Travel Column: Falkirk Adventures

travel_4It’s a grey, rainy day for a trip, but at this point I’ve accepted this as the default weather here in Scotland. Although half a week of sunny weather leading up to my trip to Falkirk got my hopes up, by the end of the day, it was snowing.

The tour started at the Falkirk Kelpies at Helix Park. The Kelpies are two steel sculptures that stand about 30 meters each. They look like horse heads and were modeled on real work horses, but are actually Kelpies, mythical water horses that tempt people with rides across the water. When they get to the deepest section, they drown and consume their victims with a clap of thunder. They are the perfect mascots to stand on either side of a canal.

With the tour, you get to the skeleton of the creatures and get a brief reprise from the rain and wind outside. It’s a complicated, beautiful mess of art rsz_travel_1and math. The structure is massive and made of straight beams that crisscross and hold warped sheets of steel together in the shape of horses on the outside, their heads pointing at the sky and down towards to water.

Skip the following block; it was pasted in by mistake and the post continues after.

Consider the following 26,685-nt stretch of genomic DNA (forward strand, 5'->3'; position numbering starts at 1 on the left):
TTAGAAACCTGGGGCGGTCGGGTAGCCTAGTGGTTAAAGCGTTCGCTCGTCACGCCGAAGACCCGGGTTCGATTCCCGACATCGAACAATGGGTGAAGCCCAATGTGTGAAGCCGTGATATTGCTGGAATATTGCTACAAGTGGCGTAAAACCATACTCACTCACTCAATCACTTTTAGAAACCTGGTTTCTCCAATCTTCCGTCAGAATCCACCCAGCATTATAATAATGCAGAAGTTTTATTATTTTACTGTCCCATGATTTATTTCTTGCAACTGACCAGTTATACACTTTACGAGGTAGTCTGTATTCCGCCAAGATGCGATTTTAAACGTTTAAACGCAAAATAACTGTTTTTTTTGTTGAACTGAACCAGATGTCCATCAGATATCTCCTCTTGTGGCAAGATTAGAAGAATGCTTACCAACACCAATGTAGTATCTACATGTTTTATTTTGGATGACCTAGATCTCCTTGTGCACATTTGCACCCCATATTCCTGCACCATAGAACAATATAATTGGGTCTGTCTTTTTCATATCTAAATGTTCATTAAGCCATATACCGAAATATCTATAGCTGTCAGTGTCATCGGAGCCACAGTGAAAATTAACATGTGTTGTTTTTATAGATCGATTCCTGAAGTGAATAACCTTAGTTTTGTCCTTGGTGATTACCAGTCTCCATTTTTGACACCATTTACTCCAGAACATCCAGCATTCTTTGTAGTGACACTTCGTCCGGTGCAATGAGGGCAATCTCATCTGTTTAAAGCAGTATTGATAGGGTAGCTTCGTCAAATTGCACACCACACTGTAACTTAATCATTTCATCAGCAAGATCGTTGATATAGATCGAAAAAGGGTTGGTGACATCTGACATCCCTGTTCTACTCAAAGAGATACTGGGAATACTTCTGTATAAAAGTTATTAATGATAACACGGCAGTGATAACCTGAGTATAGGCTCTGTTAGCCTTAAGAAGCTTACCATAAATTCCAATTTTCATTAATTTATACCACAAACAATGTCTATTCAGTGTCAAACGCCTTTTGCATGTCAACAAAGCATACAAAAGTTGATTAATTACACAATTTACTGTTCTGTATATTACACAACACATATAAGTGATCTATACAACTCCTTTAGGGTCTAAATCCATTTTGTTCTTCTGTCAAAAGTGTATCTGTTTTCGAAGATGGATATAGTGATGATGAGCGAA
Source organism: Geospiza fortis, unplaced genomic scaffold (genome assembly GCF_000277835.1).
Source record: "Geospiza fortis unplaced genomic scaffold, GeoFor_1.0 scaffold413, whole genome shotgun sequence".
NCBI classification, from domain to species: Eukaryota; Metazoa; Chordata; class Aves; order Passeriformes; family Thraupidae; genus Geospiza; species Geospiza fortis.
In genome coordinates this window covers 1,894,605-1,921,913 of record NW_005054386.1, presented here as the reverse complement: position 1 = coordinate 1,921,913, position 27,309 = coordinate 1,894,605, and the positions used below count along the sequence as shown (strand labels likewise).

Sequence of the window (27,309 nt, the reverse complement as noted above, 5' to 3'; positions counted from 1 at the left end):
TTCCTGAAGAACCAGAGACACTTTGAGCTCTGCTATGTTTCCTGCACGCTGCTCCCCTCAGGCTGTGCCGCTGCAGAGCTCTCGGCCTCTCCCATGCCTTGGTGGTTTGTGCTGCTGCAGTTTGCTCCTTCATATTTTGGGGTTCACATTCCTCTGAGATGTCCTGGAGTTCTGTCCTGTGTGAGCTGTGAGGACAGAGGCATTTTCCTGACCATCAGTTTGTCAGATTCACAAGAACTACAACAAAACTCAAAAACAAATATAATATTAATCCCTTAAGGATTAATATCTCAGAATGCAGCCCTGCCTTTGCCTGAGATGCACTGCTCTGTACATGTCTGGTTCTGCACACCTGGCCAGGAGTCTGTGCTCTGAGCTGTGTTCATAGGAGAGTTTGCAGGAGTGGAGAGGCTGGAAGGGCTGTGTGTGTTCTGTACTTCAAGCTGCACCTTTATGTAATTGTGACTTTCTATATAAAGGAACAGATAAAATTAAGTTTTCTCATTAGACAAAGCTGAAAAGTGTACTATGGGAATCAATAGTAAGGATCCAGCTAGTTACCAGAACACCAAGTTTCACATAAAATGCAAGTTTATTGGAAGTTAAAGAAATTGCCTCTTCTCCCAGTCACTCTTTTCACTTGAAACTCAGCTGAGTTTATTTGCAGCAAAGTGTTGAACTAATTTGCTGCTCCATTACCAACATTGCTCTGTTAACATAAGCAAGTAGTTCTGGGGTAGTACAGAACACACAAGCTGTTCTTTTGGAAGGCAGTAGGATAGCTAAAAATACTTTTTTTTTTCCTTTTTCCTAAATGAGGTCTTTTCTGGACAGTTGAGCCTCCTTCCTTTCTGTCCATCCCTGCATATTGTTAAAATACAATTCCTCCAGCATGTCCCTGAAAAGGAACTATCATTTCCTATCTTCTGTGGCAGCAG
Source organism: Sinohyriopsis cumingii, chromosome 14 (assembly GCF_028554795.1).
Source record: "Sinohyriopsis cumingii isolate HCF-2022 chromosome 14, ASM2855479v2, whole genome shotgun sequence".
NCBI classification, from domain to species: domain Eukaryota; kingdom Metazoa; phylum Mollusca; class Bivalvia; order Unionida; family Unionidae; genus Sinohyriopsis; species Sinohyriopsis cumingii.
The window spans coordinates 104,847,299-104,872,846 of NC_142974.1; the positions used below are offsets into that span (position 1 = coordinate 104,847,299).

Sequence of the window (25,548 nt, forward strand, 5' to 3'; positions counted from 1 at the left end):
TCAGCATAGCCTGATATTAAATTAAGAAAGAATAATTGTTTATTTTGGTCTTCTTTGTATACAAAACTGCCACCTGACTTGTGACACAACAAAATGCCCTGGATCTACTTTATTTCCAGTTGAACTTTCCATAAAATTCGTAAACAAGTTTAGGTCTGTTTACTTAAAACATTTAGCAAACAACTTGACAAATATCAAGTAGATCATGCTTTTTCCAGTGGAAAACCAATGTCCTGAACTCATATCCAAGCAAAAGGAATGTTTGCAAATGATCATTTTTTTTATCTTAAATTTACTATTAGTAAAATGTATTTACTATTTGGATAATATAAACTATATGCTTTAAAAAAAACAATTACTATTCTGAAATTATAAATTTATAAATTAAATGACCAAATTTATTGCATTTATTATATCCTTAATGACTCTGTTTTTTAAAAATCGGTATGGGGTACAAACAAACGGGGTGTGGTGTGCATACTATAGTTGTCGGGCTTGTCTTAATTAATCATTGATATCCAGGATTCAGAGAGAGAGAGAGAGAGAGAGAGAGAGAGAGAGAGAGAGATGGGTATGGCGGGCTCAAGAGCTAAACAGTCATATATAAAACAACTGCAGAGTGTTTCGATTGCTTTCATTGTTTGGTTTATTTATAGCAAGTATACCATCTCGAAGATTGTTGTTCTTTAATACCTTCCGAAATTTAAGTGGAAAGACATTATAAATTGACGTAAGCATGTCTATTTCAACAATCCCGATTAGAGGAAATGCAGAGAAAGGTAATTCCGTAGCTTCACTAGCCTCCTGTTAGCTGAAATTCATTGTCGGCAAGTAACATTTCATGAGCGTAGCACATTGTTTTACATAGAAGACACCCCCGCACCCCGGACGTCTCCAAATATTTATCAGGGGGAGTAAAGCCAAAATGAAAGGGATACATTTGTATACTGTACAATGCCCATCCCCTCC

Further along on the canal, there is the tourist trap of modern engineering: the Falkirk Wheel, the world’s only circular lock. The wheel picks up boats and moves them up to the next section in a sort of Ferris wheel fashion instead of raising water levels.

The wheel opened in 2002, and was meant to link Falkirk’s canals to bigger and busier waterways, but outside of tourists, the wheel only averages around 1,000 commercial and recreational ships a year.

During my trip, I only got to spend a half-hour in the Callender House, a 600-year-old Scottish mansion. The house is an impressive looking structure, and looks like what you would expect a 600-year-old European mansion to look like: stone walls, lots of windows and large wooden double doors opening to a hall and a grand staircase. Within the three-story house, there is more than the standard historic expects in the estates and castles around the U.K., where a nice looking tea room, an office for historic records, and most curiously, a room meant only to display art inspired by the American short story “The Yellow Wallpaper.”

All in all, Falkirk is a nice town that has a lot to offer for tourists. It’s got everything from art to math to history.

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